Donald Trump and his siblings were expected to be high achievers by their father, real estate mogul Frederick Trump Sr., and were groomed for success: Donald is a 2016 Republican presidential candidate and runs the family real estate business; Donald’s sister Maryanne Trump Barry is an accomplished federal judge; brother Robert is a high-ranking Trump executive; and sister Elizabeth is a banking executive.
But Donald’s big brother, Frederick (Freddy) Trump Jr., was considered a disappointment. He didn’t have the drive of his siblings and wasn’t happy joining the family real estate business, which was expected of him. Freddy, eight years older than Donald, struggled under the pressure to succeed and the criticism of his “perfectionist” father, according to a recent story published in the New York Times.
Donald told the Times that Freddy “was caught sort of in the middle as somebody who didn’t really love [the family business], and only because he didn’t really love it, he wasn’t particularly good at it,” he said. “My father had great confidence in me, which maybe even put [more] pressure on Fred.”
While favorite son Donald was motivated by his father’s criticism, it had the opposite effect on Freddy, who began drinking heavily. Friends said that Freddy had a “miserable” experience working in the family business. When Trump was asked whether that might have contributed to Freddy’s heavy drinking, Trump said: “I hope not. I hope not.”
Freddy eventually left the family business to pursue his love of flying, landing a job with Trans World Airlines and eventually got married and had a child. But his drinking continued to escalate, and he died at age 43 in 1981 from alcoholism. But the family discord continued; when Fred Sr. died in 1999, Freddy’s heirs were cut out of the will, which Donald had helped draft, according to the Times.
When there are significant differences in siblings, as there were between Freddy and Donald, those differences often become magnified in a family dynamic, notes Stephen Bank, PhD, co-author of The Sibling Bond and an adjunct professor of psychology at Wesleyan University. “It’s called deviation amplification — there’s a multiplier effect of how different they are,” Bank tells Yahoo Parenting.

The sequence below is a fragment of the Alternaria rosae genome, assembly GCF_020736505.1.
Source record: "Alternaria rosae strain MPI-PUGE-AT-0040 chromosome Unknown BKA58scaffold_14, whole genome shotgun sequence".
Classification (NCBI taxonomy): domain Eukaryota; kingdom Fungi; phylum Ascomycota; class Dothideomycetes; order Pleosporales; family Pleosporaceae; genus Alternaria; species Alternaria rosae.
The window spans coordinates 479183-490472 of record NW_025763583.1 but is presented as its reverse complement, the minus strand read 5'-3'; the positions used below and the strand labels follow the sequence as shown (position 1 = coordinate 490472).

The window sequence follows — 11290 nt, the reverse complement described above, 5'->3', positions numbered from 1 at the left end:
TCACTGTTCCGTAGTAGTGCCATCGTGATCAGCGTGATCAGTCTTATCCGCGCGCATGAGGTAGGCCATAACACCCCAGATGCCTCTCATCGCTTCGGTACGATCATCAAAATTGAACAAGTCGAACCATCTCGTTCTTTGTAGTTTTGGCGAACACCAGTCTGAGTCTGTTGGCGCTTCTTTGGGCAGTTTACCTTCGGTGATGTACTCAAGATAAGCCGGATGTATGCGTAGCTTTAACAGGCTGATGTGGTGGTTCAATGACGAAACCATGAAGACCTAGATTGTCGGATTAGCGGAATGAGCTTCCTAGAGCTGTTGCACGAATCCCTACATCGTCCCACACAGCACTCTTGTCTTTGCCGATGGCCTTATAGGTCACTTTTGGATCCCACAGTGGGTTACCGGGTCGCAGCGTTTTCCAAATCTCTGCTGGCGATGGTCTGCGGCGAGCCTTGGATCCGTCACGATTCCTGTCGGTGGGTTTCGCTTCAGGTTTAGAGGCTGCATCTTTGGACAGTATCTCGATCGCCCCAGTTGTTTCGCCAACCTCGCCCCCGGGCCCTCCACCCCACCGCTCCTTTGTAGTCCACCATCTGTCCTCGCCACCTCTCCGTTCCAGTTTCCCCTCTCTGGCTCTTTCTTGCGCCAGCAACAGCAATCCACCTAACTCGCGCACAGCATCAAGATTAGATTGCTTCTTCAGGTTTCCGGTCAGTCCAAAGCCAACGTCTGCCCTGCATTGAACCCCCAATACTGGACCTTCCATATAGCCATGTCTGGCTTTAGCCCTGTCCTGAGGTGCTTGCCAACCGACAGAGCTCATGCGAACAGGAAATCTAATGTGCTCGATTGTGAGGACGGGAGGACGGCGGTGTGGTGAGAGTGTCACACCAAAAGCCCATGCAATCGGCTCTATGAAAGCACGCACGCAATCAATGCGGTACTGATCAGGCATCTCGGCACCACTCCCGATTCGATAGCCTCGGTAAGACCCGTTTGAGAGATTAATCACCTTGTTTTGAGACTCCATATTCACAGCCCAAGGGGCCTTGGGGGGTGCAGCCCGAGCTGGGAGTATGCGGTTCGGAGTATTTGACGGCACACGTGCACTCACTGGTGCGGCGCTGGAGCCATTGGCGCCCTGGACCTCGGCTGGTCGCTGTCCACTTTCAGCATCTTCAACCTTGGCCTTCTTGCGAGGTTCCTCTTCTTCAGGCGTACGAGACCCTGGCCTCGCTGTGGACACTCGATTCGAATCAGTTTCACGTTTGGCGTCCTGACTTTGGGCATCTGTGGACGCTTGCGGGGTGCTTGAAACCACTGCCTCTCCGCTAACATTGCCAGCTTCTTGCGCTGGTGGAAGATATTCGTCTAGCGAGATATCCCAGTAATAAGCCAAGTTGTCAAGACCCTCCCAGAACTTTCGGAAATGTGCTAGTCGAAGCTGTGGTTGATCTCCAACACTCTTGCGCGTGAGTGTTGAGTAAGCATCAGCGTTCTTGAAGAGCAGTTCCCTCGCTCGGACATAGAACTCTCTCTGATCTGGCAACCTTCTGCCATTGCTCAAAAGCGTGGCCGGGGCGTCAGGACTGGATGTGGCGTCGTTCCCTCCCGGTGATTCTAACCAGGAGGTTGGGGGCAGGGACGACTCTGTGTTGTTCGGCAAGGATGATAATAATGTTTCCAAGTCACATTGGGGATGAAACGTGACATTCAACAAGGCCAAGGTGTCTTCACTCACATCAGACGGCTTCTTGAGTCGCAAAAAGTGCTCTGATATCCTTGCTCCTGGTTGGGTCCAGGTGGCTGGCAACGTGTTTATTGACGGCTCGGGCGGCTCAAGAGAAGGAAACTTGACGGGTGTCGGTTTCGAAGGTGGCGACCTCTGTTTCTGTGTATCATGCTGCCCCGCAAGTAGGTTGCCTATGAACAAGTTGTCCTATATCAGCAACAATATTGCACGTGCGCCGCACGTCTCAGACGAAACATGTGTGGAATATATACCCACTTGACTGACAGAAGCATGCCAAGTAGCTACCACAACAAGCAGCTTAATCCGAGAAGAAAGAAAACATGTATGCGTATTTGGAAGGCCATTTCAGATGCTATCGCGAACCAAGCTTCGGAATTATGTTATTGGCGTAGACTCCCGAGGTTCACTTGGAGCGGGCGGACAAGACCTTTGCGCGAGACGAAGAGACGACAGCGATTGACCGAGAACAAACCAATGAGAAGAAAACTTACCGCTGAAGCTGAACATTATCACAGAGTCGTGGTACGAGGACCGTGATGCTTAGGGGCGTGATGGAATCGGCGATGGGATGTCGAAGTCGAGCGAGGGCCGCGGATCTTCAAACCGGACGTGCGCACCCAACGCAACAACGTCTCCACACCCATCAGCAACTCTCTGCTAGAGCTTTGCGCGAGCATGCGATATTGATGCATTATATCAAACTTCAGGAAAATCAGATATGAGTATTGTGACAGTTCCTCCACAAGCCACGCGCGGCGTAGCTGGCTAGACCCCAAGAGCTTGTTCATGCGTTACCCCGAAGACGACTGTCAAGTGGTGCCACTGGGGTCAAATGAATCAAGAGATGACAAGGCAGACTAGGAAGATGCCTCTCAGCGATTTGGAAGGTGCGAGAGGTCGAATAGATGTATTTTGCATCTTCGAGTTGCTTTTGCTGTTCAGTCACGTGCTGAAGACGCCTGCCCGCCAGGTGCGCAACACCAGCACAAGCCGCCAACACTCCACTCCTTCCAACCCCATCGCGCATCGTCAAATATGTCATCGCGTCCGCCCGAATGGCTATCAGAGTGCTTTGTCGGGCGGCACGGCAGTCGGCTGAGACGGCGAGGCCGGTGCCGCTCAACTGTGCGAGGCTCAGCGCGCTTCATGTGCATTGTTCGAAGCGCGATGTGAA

Donald Trump with this father, Fred Sr. (Photo: New York Daily News via Getty Images)
The trouble starts when it’s obvious that the parents are disappointed in the “less achieving” child. “If the parents’ disappointment is not modified by wisdom and compassion and by looking for the unique strengths of the child that is not achieving, that is going to be a very unhappy situation,” Bank says. “That child, young adult or older adult may feel ashamed, a failure, angry. Or they may just accept the label that’s been put on him or her, that they’re unworthy.”
Siblings are often aware of this family dynamic, and while the favorite child may bask in his or her parents’ attention, he or she may also want to help change things but not know how. “It doesn’t mean that the more successful child doesn’t feel compassion for his or her sibling,” Bank says. “Sometimes the favorite one is very much aware of the favoritism that’s been in the family and doesn’t feel very good about being the favorite. It’s unusual, but the favorite child may see the parents’ mistake [in how their sibling is being treated] and are unable to correct them.”
Bank points out that siblings can help each other. “They can show kindness and reach out to the less successful sibling,” says Bank. He recommends that parents focus on each child’s individual strengths rather than expecting them to conform to a single idea of success. “Loving the child for his uniqueness is sometimes challenging,” Bank says. “Parents have to have a big picture and not have a narrow window for what they consider to be achievement.”
(Top photo: Instagram/RealDonaldTrump)